November 2, 2013 by cosmoakacitizensmith
We’re all familiar with our Bible stories, right? Y’know, Jesus was born in a place called Bethlehem and got crucified in Jerusalem? Jewish authorities were in control but they answered to the might of Rome, yeah? Remember?
Well, in 70 AD, Jerusalem was sacked and Jewish people were sent into exile. Fast-forward over 2000 years and on 14th May 1948, the State of Israel was declared. Israelis today remember the year as Yom Ha’atzmaut, or Independence Day, when Jews returned to their historic homeland with a United Nations mandate after the horrors of the Holocaust. However, for Palestinian Arabs living there at the time and forced to become refugees in their own country, it is remembered as al-Nakba, or ‘the catastrophe’. Palestine was split in two between the Arab and Jewish population. Over 750,000 Palestinians fled or were forced to leave, (see first and second part of the map). In an armistice concluded in 1949, even more territory was ceded to Israel, which can be seen on the third part of the map.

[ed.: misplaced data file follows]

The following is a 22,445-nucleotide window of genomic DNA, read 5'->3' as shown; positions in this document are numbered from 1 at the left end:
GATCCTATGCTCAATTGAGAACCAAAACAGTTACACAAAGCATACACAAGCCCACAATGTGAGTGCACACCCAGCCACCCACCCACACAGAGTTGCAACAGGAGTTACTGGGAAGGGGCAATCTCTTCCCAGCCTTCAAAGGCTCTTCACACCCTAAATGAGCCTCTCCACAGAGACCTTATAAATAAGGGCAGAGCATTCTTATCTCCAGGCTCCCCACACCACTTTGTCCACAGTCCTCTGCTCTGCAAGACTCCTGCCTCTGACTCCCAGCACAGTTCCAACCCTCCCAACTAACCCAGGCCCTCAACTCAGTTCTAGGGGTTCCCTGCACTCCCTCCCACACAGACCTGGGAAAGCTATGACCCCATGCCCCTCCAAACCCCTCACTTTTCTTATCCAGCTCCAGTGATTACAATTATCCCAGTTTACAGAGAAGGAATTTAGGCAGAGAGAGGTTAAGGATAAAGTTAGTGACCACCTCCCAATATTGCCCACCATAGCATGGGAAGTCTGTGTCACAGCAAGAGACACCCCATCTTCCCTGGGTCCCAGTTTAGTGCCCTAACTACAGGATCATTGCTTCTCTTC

Fast-forward again to 1967. Israel and three Arab states, Jordan, Syria and Egypt, fought the Six-Day War. The Arab states were determined to liberate Palestine, but Israel gained the upper hand and occupied the rest of it, namely the West Bank and Gaza strip. Since then, what remains of Palestine has existed in a state of military occupation.
In response to a campaign of Palestinian suicide bombings in the 90s, the Israeli government put up a massive wall cutting off the entire West Bank. The suicide bomb campaigns have since stopped, but the wall cuts into even more Palestinian land. In addition, settler communities from Israel have illegally set up dwellings in Palestinian territory that they defend with arms. The daily reality for most Palestinians includes checkpoints, daily humiliations at the hands of the Israeli army, refugee camps, unending poverty and constant military incursions. Palestinian territory has diminished further to jurisdiction over a small number of cities, towns and villages, (see final part of map).
So what am I doing here? I am here for two weeks with a group of volunteers from south Wales. We are here to be international observers at demonstrations, and help with the Palestinian olive harvest. In addition, we will be involved in various community projects and will be documenting our experiences by blogging and filming. I am an anarchist and have no truck with nationalism or religion. This is another reason why this will be an interesting journey, but I’m not here to preach or impose my views.